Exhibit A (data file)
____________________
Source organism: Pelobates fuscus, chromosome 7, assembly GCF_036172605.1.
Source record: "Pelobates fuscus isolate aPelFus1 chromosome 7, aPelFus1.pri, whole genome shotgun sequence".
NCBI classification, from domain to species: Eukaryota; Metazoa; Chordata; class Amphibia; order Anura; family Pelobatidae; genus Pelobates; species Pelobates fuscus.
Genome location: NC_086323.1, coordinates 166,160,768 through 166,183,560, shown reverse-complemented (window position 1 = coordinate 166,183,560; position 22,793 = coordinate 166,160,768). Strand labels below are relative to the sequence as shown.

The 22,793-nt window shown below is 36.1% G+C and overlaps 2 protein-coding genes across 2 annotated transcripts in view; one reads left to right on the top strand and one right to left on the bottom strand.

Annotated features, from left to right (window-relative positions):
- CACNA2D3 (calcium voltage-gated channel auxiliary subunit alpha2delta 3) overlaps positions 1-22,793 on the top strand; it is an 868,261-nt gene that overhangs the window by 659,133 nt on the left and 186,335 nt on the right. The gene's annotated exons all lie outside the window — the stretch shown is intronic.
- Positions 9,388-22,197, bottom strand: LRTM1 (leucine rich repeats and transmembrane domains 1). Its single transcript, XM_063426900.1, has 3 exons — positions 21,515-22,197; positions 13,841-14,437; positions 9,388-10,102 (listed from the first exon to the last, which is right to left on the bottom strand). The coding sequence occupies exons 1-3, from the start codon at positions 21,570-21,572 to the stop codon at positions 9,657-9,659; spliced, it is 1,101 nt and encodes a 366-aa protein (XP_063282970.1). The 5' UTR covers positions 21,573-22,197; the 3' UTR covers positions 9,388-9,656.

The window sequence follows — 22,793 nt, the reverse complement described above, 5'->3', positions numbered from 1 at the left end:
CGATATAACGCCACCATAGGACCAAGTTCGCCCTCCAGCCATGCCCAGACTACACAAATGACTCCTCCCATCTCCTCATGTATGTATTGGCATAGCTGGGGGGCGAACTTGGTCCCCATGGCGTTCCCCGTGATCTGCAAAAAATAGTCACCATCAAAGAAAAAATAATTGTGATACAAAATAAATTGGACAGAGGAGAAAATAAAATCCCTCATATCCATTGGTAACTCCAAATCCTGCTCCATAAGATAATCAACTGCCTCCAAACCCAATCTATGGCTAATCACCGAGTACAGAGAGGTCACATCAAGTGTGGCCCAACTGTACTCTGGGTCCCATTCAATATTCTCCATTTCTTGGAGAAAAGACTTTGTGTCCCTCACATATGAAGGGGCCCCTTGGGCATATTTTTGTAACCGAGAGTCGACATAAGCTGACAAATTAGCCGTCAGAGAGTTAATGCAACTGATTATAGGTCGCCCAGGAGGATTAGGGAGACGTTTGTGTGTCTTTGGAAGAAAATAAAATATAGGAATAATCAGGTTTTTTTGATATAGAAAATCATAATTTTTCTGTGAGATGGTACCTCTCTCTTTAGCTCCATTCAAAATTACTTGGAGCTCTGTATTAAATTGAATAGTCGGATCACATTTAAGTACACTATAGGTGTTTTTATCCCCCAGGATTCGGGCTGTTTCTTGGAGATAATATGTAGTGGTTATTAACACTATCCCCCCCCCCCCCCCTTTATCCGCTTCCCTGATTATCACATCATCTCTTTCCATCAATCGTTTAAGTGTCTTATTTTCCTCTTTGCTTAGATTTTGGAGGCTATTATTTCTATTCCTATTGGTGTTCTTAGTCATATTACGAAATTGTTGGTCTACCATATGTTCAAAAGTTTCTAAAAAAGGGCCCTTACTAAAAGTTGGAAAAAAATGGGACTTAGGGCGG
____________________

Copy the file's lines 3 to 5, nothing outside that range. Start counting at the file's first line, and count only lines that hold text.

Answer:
NCBI classification, from domain to species: Eukaryota; Metazoa; Chordata; class Amphibia; order Anura; family Pelobatidae; genus Pelobates; species Pelobates fuscus.
Genome location: NC_086323.1, coordinates 166,160,768 through 166,183,560, shown reverse-complemented (window position 1 = coordinate 166,183,560; position 22,793 = coordinate 166,160,768). Strand labels below are relative to the sequence as shown.

The 22,793-nt window shown below is 36.1% G+C and overlaps 2 protein-coding genes across 2 annotated transcripts in view; one reads left to right on the top strand and one right to left on the bottom strand.